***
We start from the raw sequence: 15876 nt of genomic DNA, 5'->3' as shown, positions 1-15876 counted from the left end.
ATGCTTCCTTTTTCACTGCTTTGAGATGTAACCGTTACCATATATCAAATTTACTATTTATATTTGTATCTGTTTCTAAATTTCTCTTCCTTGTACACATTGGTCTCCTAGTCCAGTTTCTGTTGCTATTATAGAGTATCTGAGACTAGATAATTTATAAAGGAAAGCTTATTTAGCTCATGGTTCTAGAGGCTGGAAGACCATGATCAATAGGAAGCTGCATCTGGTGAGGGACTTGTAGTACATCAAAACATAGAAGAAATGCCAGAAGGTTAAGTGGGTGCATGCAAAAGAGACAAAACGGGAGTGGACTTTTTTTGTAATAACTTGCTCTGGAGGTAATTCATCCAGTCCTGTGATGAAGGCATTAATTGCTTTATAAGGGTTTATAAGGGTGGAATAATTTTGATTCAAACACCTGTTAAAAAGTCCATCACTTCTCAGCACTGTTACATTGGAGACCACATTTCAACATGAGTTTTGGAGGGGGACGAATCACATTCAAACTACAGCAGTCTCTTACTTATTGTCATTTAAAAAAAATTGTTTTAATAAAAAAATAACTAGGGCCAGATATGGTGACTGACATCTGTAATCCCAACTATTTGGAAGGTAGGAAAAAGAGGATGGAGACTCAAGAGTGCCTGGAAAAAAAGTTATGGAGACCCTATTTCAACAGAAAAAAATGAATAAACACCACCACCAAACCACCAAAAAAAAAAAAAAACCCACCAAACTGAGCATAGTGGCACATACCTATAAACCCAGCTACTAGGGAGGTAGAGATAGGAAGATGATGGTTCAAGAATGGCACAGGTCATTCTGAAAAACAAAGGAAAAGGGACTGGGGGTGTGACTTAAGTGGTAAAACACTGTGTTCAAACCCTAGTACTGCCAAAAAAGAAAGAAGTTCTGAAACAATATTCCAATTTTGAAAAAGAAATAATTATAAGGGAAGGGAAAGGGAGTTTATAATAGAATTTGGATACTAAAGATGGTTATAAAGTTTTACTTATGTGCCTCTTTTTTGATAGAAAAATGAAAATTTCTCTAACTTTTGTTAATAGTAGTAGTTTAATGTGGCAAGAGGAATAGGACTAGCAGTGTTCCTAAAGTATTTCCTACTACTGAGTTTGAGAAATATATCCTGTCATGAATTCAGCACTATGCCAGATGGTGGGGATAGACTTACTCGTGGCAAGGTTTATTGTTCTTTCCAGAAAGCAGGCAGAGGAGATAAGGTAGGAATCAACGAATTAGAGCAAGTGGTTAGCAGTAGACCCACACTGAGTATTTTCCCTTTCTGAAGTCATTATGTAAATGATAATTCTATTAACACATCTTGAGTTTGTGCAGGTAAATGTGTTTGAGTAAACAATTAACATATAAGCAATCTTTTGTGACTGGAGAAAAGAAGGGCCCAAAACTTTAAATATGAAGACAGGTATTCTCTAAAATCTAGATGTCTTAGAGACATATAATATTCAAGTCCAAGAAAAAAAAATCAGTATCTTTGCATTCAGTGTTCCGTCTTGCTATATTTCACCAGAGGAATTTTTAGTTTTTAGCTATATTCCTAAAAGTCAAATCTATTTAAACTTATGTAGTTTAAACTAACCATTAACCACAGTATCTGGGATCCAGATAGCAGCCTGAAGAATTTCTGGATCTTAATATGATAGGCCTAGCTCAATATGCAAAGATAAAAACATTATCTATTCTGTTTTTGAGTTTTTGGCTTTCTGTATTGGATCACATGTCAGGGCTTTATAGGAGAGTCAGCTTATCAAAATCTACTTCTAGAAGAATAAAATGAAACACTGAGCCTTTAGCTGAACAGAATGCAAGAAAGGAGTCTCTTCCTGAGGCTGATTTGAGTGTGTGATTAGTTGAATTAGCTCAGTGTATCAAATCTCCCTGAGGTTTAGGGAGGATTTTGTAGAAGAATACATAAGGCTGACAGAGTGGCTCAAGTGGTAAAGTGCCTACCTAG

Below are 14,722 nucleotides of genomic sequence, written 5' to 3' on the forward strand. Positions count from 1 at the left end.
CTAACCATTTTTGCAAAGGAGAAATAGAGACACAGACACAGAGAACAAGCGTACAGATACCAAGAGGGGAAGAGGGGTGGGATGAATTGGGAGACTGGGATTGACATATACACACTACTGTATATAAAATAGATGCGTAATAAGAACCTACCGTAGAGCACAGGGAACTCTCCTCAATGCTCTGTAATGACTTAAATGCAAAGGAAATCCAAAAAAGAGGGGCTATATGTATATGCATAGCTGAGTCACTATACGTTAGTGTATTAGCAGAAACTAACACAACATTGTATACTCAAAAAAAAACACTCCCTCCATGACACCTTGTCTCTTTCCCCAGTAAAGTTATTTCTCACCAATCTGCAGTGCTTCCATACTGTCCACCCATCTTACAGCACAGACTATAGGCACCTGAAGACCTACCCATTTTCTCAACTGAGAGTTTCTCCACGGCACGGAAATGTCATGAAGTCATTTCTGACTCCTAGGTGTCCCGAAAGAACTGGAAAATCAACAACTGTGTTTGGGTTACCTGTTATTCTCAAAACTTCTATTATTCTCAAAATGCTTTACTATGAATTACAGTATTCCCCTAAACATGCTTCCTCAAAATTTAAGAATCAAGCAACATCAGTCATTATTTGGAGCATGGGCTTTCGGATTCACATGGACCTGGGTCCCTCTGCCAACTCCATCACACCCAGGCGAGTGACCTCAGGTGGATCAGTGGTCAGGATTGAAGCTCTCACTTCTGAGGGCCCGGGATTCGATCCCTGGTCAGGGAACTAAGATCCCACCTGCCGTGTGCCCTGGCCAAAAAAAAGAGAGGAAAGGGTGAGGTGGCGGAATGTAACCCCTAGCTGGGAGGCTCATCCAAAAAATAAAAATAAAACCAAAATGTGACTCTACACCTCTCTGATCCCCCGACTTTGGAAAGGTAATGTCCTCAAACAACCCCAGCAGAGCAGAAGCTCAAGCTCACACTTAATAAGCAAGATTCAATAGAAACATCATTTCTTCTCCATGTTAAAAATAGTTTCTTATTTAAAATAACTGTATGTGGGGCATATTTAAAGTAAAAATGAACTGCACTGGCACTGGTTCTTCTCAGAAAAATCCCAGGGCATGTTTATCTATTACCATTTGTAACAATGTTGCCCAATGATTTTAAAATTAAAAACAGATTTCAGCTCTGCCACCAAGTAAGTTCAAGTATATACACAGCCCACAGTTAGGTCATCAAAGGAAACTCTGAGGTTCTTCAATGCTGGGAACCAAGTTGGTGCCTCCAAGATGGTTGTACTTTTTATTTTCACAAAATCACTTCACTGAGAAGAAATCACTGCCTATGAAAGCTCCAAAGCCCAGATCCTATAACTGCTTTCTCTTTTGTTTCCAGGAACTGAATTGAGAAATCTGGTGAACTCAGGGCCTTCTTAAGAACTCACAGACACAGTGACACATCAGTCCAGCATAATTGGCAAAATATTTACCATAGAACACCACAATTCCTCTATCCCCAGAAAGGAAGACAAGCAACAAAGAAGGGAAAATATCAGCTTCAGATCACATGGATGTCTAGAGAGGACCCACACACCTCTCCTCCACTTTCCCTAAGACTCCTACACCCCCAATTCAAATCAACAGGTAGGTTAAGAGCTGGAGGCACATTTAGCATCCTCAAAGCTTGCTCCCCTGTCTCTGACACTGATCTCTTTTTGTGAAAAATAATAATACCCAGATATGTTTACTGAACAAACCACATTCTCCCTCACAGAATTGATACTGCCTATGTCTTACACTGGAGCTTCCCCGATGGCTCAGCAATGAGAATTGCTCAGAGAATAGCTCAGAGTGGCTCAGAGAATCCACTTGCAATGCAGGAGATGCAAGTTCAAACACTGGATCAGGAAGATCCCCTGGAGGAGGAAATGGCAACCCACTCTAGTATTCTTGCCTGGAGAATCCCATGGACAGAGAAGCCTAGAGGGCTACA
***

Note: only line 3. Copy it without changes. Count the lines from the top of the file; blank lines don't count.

Below are 14,722 nucleotides of genomic sequence, written 5' to 3' on the forward strand. Positions count from 1 at the left end.